But there’s a problem even here. That DfE analysis was based on its “Student Income and Expenditure” survey from 2014 (it’s not been commissioned since), and to get to 2019 numbers they’ve “uprated using the retail price index”. Trouble is, doing that would have current “away from home” FT rent at £4,858 – but Unipol/NUS data says rent has now rocketed to £6,366 – and almost £9k in London. You’ll recall that the 2014 SIES was not actually released until March 2018 (and contained all sorts of methodological flaws), but even then full-time students were paying 13% more on housing in 2014/15 than in 2011/12. That the cost of housing is rising faster than inflation has been obvious for the best part of a decade.
Choosing a benchmark
Augar goes on to use the 21-25 National Minimum Wage rate as the benchmark for maintenance – after all, “80% of undergraduate students are under 25 in age”. Is that helpful? This NMW site doesn’t think so. “The one major area where inflation remains high is housing” it notes, “which affects everyone but especially the poorest”. To put this into perspective, it goes on – a person earning minimum wage “would only just be able to afford a one bedroom flat in London. Providing they don’t eat, use power, pay council tax. or wear clothes”. Or, indeed, buy books, join societies, or pay for graduation.
There’s an interesting section on parental contributions that makes clear that concerns were raised in the call for evidence “about the impact on access made by the assumption of a parental contribution to students’ living costs”. But even having recognised the problem, the proposals offer no solutions. Martin “money saving” Lewis has long argued that the parental contribution element of the full package is hidden, although students assessed on parental income have no way to force their parents to contribute – “either their finances should be separate or they should have some ability to be able to force parents to comply”. But as well as that parental element, he’s also long argued that the total amount just isn’t enough – with an even more hidden additional parental contribution having to top up. The really honest thing to do for applicants would be to calculate the cost of living and study and show how much the government package is short by – but it doesn’t and won’t do it.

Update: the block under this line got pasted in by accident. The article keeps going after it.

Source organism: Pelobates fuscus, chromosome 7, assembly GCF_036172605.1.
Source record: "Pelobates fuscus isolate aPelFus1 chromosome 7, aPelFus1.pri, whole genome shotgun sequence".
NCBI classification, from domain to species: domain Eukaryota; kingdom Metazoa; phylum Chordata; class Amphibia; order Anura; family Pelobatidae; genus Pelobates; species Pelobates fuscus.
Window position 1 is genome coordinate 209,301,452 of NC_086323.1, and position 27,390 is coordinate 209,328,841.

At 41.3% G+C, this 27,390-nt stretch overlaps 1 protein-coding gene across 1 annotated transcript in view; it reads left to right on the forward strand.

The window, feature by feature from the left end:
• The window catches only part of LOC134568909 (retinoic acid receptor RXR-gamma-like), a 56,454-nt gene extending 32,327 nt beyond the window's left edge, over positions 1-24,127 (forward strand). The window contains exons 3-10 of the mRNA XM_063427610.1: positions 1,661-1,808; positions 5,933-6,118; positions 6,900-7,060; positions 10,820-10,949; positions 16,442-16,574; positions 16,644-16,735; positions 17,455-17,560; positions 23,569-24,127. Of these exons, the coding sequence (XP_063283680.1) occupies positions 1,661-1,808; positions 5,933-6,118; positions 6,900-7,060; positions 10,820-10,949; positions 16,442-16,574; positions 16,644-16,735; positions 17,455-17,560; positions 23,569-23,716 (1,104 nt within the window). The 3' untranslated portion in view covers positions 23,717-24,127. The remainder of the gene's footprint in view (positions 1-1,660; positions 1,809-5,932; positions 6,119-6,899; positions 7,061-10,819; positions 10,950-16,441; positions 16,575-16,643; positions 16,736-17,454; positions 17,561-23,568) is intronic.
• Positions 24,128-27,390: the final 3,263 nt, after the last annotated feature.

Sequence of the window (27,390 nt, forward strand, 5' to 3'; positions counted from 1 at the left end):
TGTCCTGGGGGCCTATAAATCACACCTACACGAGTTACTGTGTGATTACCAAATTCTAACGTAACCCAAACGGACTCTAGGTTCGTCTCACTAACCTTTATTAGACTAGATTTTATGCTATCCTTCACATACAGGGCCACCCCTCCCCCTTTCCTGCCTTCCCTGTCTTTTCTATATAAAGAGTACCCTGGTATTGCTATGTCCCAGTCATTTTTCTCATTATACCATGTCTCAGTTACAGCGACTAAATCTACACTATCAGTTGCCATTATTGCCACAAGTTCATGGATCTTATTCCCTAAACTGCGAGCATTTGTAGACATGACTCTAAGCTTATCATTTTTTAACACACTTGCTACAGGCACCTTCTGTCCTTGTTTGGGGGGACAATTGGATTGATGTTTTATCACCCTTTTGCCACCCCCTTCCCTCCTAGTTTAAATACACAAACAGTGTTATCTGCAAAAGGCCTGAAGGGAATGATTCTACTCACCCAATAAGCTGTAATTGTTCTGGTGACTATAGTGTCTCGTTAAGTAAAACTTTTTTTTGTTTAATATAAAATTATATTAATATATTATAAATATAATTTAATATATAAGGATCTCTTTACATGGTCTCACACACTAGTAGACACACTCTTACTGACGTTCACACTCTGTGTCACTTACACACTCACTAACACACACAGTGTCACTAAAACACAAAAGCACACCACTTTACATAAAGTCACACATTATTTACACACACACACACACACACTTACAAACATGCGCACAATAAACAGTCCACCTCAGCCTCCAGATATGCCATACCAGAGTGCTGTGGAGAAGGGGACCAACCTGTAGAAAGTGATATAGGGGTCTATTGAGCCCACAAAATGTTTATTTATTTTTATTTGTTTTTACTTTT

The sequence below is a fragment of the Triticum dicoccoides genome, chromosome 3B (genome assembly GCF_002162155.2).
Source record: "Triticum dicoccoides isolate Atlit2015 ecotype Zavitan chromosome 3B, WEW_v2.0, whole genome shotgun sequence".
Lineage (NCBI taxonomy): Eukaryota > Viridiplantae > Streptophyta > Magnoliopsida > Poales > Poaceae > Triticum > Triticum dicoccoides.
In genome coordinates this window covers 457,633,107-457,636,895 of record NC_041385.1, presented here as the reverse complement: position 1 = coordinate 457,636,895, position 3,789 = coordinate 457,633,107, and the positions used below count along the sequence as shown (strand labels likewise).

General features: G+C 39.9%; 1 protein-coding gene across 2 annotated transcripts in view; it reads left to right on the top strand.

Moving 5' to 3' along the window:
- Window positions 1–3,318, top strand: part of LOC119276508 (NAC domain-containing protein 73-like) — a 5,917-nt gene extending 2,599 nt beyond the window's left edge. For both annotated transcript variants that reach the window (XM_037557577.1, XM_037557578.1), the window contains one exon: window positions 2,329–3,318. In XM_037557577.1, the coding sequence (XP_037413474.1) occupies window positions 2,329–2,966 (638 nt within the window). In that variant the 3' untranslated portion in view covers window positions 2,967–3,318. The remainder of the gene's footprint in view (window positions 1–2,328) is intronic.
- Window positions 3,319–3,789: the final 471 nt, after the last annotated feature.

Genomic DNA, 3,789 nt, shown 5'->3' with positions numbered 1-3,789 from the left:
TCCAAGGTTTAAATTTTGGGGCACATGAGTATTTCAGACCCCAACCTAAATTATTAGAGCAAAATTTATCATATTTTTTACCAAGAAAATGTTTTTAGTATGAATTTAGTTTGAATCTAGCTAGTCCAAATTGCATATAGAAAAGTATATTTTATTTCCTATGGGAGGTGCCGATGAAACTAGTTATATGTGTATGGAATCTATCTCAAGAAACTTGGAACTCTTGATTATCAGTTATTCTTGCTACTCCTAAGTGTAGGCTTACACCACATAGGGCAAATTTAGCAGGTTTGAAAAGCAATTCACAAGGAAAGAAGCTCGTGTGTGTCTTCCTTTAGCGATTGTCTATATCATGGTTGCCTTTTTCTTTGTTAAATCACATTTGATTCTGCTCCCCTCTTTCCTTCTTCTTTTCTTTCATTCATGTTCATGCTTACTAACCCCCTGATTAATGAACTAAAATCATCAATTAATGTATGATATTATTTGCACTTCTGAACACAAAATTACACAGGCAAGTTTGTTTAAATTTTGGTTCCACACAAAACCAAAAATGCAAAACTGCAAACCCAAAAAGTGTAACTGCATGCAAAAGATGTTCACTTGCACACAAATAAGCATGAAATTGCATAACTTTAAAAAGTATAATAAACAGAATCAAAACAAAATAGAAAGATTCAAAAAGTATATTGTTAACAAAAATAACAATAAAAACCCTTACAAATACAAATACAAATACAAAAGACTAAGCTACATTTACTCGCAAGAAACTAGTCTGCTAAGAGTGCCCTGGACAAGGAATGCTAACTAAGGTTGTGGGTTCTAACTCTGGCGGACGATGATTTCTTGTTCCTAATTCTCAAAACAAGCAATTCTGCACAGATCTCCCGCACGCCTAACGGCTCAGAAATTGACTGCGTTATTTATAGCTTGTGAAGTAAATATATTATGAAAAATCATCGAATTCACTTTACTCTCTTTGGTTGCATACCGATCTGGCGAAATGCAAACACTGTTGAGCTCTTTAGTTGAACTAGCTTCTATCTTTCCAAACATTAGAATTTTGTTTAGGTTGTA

More more (less)
There are lots of other problems. London weighting and students with children are both posited as areas for further enquiry, but that DfE “Student Income and Expenditure” survey has plenty on both issues – what more evidence does the panel need? The lack of a mention of the minimum wage for those in the first year of an apprenticeship – £3.90ph, regardless of age – just looks lazy. Why are we still assessing on parental income and not wealth – or even better, not assessing either given students are adults. And the commitments on student accommodation costs notably never go near attempting explicitly to reduce them, or even slow their inflation busting growth.
The sad thing about all of this is that just like over the past decade, politicians will use application and entry rates – including from the poorest – as evidence that their policies are working. Guess what – poorer students from poorer backgrounds will continue to believe that “going to university” matters for their social mobility. But on these proposals, there will still be a chunk that work out they can’t afford to go. There will still be a bunch that think they can afford to go, and end up dropping out. And there will still be a large number that scrape by, without taking part in wider university life, without buying the books they need, without going on the “optional” field trips and working part time til 3am, that then wonder why their labour market outcomes don’t match their richer counterparts.
And when the social mobility dials still don’t move, we’ll probably commission something like Augar all over again – and ignore, again, the realities staring us in the face.